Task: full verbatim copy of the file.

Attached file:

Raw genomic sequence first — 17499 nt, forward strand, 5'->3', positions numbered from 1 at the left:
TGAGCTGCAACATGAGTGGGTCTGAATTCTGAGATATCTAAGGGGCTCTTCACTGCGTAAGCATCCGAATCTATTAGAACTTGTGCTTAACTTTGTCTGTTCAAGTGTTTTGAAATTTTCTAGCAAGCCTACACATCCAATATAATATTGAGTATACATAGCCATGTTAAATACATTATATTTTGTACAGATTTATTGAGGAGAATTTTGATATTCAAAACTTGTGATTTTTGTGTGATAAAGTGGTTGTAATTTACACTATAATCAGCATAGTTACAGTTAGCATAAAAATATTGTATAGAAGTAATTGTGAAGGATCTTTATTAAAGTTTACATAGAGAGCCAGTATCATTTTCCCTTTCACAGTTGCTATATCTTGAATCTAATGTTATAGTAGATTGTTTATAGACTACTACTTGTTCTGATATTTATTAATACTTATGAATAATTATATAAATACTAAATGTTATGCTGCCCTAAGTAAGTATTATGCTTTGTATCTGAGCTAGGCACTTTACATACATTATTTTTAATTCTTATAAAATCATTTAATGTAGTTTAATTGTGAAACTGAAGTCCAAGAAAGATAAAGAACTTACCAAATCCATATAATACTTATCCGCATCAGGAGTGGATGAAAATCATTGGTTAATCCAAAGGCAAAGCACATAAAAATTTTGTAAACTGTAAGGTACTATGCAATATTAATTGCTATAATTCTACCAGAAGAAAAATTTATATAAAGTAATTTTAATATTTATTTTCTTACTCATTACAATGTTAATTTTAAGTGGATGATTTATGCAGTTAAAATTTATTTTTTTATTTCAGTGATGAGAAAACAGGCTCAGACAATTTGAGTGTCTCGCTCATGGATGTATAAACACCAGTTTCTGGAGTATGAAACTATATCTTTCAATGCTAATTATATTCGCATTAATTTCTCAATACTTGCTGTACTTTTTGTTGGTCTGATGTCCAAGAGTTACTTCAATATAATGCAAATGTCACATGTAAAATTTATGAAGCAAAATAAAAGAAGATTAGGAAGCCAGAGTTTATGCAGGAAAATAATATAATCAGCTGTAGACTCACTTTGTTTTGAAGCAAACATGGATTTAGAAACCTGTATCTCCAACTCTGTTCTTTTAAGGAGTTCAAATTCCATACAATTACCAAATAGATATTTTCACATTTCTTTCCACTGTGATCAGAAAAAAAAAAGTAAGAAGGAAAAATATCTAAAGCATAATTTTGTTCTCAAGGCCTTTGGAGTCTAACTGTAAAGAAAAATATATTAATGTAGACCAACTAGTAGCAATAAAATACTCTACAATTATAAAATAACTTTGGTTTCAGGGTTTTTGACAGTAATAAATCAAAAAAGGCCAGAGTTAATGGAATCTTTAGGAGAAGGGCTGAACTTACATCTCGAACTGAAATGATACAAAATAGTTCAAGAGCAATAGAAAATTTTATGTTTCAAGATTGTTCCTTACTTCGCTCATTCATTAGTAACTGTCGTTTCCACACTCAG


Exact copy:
Raw genomic sequence first — 17499 nt, forward strand, 5'->3', positions numbered from 1 at the left:
TGAGCTGCAACATGAGTGGGTCTGAATTCTGAGATATCTAAGGGGCTCTTCACTGCGTAAGCATCCGAATCTATTAGAACTTGTGCTTAACTTTGTCTGTTCAAGTGTTTTGAAATTTTCTAGCAAGCCTACACATCCAATATAATATTGAGTATACATAGCCATGTTAAATACATTATATTTTGTACAGATTTATTGAGGAGAATTTTGATATTCAAAACTTGTGATTTTTGTGTGATAAAGTGGTTGTAATTTACACTATAATCAGCATAGTTACAGTTAGCATAAAAATATTGTATAGAAGTAATTGTGAAGGATCTTTATTAAAGTTTACATAGAGAGCCAGTATCATTTTCCCTTTCACAGTTGCTATATCTTGAATCTAATGTTATAGTAGATTGTTTATAGACTACTACTTGTTCTGATATTTATTAATACTTATGAATAATTATATAAATACTAAATGTTATGCTGCCCTAAGTAAGTATTATGCTTTGTATCTGAGCTAGGCACTTTACATACATTATTTTTAATTCTTATAAAATCATTTAATGTAGTTTAATTGTGAAACTGAAGTCCAAGAAAGATAAAGAACTTACCAAATCCATATAATACTTATCCGCATCAGGAGTGGATGAAAATCATTGGTTAATCCAAAGGCAAAGCACATAAAAATTTTGTAAACTGTAAGGTACTATGCAATATTAATTGCTATAATTCTACCAGAAGAAAAATTTATATAAAGTAATTTTAATATTTATTTTCTTACTCATTACAATGTTAATTTTAAGTGGATGATTTATGCAGTTAAAATTTATTTTTTTATTTCAGTGATGAGAAAACAGGCTCAGACAATTTGAGTGTCTCGCTCATGGATGTATAAACACCAGTTTCTGGAGTATGAAACTATATCTTTCAATGCTAATTATATTCGCATTAATTTCTCAATACTTGCTGTACTTTTTGTTGGTCTGATGTCCAAGAGTTACTTCAATATAATGCAAATGTCACATGTAAAATTTATGAAGCAAAATAAAAGAAGATTAGGAAGCCAGAGTTTATGCAGGAAAATAATATAATCAGCTGTAGACTCACTTTGTTTTGAAGCAAACATGGATTTAGAAACCTGTATCTCCAACTCTGTTCTTTTAAGGAGTTCAAATTCCATACAATTACCAAATAGATATTTTCACATTTCTTTCCACTGTGATCAGAAAAAAAAAAGTAAGAAGGAAAAATATCTAAAGCATAATTTTGTTCTCAAGGCCTTTGGAGTCTAACTGTAAAGAAAAATATATTAATGTAGACCAACTAGTAGCAATAAAATACTCTACAATTATAAAATAACTTTGGTTTCAGGGTTTTTGACAGTAATAAATCAAAAAAGGCCAGAGTTAATGGAATCTTTAGGAGAAGGGCTGAACTTACATCTCGAACTGAAATGATACAAAATAGTTCAAGAGCAATAGAAAATTTTATGTTTCAAGATTGTTCCTTACTTCGCTCATTCATTAGTAACTGTCGTTTCCACACTCAG